Blog Post

Behind the scenes video of the pioneering solar farm Ivanpah

The massive solar thermal farm Ivanpah, in the Mojave desert, is half way through completed, and on a recent trip to the site, we grabbed a dozen or so video clips. Check out our lil’ hand-shot movie, which shows off scenes from the top of tower 1, inside the mirror assembly buidings, and driving amongst the mirror-filled fields.

20 Responses to “Behind the scenes video of the pioneering solar farm Ivanpah”

  1. Re: The cost. It is a fair criticism. But by focusing on the upfront cost the woods are being missed for the trees. What truly matters is the levelized cost of electricity or LCOE.

    What should be pointed out is that Ivanpah is a demonstration project for the technology. It is not correctly sized, larger is better and all the tooling and technology had to be developed from scratch increasing the unit cost. The LCOE for Ivanpah is $ 0.14/kw.

    The next iteration at Hidden hills/Rio mesa will be closer to grid parity at 250 MW per tower, (Bigger, only 2 towers, etc) to provide a LCOE of $0.10/kw. Eventually by 2020 single towers of 400 MW to 500 MW can get close to grid parity at $0.08/kw. Ivanpah is just a step along the way.

    WRT Natural gas the LCOE right now at rock bottom prices are $0.06 to $0.08 per kw. It should be pointed out that shale gas is inherently expensive and is only profitable when prices are roughly double to triple that at present.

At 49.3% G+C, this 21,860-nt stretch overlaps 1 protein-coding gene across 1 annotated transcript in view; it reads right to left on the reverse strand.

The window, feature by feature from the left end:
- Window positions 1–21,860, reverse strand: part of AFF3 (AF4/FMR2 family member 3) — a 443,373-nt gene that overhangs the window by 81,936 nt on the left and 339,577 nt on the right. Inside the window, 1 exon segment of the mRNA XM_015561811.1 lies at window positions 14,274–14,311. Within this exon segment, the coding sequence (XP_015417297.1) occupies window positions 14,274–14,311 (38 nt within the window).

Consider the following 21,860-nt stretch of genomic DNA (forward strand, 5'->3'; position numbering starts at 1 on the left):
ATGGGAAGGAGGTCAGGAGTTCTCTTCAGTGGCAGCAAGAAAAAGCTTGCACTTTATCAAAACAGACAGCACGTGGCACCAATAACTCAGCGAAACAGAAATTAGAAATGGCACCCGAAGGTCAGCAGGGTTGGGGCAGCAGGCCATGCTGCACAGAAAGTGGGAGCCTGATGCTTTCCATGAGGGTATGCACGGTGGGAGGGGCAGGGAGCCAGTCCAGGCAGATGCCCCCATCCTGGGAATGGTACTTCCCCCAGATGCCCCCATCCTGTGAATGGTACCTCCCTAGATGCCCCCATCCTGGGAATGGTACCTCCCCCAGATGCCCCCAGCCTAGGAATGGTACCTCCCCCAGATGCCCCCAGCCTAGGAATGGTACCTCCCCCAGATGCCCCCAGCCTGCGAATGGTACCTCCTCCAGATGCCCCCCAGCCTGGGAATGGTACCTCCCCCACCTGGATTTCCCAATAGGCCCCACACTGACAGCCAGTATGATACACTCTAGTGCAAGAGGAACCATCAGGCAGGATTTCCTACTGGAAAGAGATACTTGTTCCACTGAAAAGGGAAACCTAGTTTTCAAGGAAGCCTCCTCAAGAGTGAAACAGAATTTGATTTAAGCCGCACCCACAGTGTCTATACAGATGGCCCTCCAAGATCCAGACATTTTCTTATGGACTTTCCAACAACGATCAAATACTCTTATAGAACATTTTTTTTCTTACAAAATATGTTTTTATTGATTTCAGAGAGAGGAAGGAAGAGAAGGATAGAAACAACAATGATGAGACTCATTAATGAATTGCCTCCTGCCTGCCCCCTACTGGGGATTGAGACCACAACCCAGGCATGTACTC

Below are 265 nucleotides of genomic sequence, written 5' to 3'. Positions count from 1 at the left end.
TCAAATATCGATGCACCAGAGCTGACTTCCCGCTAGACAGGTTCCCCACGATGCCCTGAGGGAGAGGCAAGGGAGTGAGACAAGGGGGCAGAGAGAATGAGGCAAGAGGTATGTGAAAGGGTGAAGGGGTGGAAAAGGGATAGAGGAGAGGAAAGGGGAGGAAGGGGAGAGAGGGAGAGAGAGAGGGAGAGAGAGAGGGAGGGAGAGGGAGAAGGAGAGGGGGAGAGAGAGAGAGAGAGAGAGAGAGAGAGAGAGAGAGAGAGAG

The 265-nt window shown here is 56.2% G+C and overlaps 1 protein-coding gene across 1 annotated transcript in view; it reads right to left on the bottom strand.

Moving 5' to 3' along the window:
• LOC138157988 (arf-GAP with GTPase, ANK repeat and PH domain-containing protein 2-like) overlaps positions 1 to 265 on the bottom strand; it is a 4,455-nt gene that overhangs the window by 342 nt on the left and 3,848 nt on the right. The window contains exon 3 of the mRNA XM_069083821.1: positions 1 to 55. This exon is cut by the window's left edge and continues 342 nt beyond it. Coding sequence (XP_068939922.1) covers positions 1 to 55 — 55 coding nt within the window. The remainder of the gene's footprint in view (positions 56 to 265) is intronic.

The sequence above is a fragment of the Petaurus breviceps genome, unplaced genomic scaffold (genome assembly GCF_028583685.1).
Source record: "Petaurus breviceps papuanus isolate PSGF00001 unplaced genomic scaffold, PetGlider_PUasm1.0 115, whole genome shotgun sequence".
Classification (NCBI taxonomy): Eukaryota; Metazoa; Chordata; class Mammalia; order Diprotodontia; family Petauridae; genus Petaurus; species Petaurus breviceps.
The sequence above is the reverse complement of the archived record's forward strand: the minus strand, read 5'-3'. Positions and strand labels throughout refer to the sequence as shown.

Also it should be pointed out that Ivanpah is not intended to replace existing power. These CSP projects are intended to take up ALL future demand growth in California. At present demand grows at 0.5%-1.0% annually or about 400MW-500MW annually. Can you see why Ivanpah is sized the way it is?

    Now all this may still fail but at least give folks credit for approaching this with some wisdom.

  2. Lorin Vant-Hull

    Sure, there is a lot of frackable natural gas out there, say 200 years at present rate of use. Suppose we start to replace coal plants with natural gs, so the usage rate of nat. gas goes up 10 fold. Whoops, the natural gas will run out before the plants life is up. So we have a lot of stranded gas plants to pay for.
    Also, while BrightSource is not using thermal storage in this first set of plants, they will in the next set. This will turn the sun following plants into load followers, allow them to receive peaking prices and capacity credit, and make the resource several times as valuable to the utilities, who have to keep your lights on day or night. PV cant do that. Batteries are just too expensive and difficult. A similar plant in Spain has thermal storage for 15 hours of sun free operation. It has operated continuously for several days at a time, and routinely operates in a peaking mode, to meet Spain’s demand curve which peaks from noon to 10 PM.

      • Solar Stakeholder

        From the pic attached:
        The “white wall” looking things are the protection panels. Basically protecting anything you don’t want the suns rays to heat up. The black walls are the boiler panels. Those we do want to heat up. Even now, without it operational, they heat up pretty good.. :)

  3. And how many combined cycle gas turbines could be built without taxpayer money for $2 billion dollars? There’s some just a few miles away in Primm right now. They run day, night, or cloudy without a problem.